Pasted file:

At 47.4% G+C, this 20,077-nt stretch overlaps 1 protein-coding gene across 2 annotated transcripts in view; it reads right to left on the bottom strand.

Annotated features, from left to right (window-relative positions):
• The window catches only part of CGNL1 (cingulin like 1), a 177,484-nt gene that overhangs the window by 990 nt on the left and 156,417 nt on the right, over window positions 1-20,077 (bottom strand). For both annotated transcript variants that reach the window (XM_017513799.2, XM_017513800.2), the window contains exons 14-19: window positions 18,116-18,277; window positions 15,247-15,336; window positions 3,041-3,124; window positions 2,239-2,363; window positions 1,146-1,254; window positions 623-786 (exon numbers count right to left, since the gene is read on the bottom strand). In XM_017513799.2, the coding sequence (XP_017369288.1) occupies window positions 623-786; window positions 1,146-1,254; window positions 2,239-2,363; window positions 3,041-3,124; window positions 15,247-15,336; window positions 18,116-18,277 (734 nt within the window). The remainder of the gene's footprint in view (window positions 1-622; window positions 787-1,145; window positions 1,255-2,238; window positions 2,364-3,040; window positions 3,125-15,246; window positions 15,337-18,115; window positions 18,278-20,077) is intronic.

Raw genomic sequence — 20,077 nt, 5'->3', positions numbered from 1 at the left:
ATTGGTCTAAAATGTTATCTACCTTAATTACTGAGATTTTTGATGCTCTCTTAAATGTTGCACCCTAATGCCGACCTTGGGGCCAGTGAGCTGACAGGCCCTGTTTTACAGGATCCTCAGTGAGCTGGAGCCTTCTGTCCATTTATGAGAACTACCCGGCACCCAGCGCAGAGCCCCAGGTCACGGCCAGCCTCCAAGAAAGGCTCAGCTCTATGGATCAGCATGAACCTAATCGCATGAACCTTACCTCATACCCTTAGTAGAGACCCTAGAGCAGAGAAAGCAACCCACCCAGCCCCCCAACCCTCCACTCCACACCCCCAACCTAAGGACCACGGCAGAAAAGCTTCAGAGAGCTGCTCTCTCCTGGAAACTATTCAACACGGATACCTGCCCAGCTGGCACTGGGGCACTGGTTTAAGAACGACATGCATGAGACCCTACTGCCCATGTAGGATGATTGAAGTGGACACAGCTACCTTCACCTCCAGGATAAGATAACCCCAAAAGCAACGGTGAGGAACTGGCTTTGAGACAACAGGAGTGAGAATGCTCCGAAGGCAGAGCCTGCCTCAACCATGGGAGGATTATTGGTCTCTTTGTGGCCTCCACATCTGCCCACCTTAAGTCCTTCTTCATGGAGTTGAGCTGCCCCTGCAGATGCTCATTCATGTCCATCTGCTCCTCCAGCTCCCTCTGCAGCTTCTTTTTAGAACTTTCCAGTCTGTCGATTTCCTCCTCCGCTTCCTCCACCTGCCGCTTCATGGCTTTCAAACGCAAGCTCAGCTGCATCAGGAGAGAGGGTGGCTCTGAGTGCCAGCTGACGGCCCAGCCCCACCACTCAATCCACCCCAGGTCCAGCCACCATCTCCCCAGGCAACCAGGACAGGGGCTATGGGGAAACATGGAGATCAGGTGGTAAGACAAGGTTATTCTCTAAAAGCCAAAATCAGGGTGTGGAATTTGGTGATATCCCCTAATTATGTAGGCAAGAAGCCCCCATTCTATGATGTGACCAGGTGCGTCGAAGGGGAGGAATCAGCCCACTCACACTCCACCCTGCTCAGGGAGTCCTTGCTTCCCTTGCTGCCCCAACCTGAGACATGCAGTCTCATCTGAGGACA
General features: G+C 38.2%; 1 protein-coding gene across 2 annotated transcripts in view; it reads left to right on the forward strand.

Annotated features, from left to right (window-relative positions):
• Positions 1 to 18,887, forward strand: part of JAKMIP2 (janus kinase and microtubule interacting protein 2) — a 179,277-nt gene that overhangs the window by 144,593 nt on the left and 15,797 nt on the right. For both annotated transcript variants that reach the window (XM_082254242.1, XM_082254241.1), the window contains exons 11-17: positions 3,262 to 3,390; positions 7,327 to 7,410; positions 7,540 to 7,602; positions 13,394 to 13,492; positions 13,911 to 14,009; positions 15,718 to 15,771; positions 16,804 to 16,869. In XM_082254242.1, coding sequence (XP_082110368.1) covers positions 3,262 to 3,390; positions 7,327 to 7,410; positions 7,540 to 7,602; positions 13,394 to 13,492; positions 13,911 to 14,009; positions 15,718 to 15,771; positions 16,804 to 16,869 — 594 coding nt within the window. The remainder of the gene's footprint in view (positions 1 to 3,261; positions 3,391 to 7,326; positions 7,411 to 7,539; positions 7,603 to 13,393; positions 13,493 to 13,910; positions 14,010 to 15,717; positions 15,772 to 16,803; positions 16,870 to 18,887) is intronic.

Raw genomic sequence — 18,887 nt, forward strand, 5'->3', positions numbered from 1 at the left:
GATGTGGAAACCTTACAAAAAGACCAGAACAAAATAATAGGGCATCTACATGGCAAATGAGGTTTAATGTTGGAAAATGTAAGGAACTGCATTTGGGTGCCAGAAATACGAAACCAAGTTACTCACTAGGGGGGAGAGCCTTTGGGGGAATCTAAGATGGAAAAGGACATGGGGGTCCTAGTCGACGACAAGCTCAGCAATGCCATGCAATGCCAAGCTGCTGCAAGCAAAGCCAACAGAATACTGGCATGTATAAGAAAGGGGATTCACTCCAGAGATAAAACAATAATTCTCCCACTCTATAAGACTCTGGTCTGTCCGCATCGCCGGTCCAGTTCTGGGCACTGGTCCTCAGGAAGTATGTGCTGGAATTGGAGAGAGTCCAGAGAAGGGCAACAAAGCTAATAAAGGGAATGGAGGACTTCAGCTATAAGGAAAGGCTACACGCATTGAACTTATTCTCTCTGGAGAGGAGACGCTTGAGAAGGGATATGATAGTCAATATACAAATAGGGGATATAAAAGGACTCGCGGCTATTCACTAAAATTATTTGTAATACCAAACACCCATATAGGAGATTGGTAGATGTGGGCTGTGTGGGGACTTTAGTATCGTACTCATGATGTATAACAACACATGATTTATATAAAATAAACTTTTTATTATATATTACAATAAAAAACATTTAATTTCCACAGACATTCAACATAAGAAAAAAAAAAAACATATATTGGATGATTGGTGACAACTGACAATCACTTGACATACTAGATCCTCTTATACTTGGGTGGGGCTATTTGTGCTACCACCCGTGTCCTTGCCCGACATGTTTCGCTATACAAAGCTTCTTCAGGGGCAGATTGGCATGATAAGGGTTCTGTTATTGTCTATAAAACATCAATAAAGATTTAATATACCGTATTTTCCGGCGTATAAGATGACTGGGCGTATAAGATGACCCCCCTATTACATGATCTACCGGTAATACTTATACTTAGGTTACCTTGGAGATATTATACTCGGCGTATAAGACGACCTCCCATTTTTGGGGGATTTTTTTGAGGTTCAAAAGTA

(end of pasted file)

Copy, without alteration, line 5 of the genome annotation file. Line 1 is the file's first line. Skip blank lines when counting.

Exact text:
ATTGGTCTAAAATGTTATCTACCTTAATTACTGAGATTTTTGATGCTCTCTTAAATGTTGCACCCTAATGCCGACCTTGGGGCCAGTGAGCTGACAGGCCCTGTTTTACAGGATCCTCAGTGAGCTGGAGCCTTCTGTCCATTTATGAGAACTACCCGGCACCCAGCGCAGAGCCCCAGGTCACGGCCAGCCTCCAAGAAAGGCTCAGCTCTATGGATCAGCATGAACCTAATCGCATGAACCTTACCTCATACCCTTAGTAGAGACCCTAGAGCAGAGAAAGCAACCCACCCAGCCCCCCAACCCTCCACTCCACACCCCCAACCTAAGGACCACGGCAGAAAAGCTTCAGAGAGCTGCTCTCTCCTGGAAACTATTCAACACGGATACCTGCCCAGCTGGCACTGGGGCACTGGTTTAAGAACGACATGCATGAGACCCTACTGCCCATGTAGGATGATTGAAGTGGACACAGCTACCTTCACCTCCAGGATAAGATAACCCCAAAAGCAACGGTGAGGAACTGGCTTTGAGACAACAGGAGTGAGAATGCTCCGAAGGCAGAGCCTGCCTCAACCATGGGAGGATTATTGGTCTCTTTGTGGCCTCCACATCTGCCCACCTTAAGTCCTTCTTCATGGAGTTGAGCTGCCCCTGCAGATGCTCATTCATGTCCATCTGCTCCTCCAGCTCCCTCTGCAGCTTCTTTTTAGAACTTTCCAGTCTGTCGATTTCCTCCTCCGCTTCCTCCACCTGCCGCTTCATGGCTTTCAAACGCAAGCTCAGCTGCATCAGGAGAGAGGGTGGCTCTGAGTGCCAGCTGACGGCCCAGCCCCACCACTCAATCCACCCCAGGTCCAGCCACCATCTCCCCAGGCAACCAGGACAGGGGCTATGGGGAAACATGGAGATCAGGTGGTAAGACAAGGTTATTCTCTAAAAGCCAAAATCAGGGTGTGGAATTTGGTGATATCCCCTAATTATGTAGGCAAGAAGCCCCCATTCTATGATGTGACCAGGTGCGTCGAAGGGGAGGAATCAGCCCACTCACACTCCACCCTGCTCAGGGAGTCCTTGCTTCCCTTGCTGCCCCAACCTGAGACATGCAGTCTCATCTGAGGACA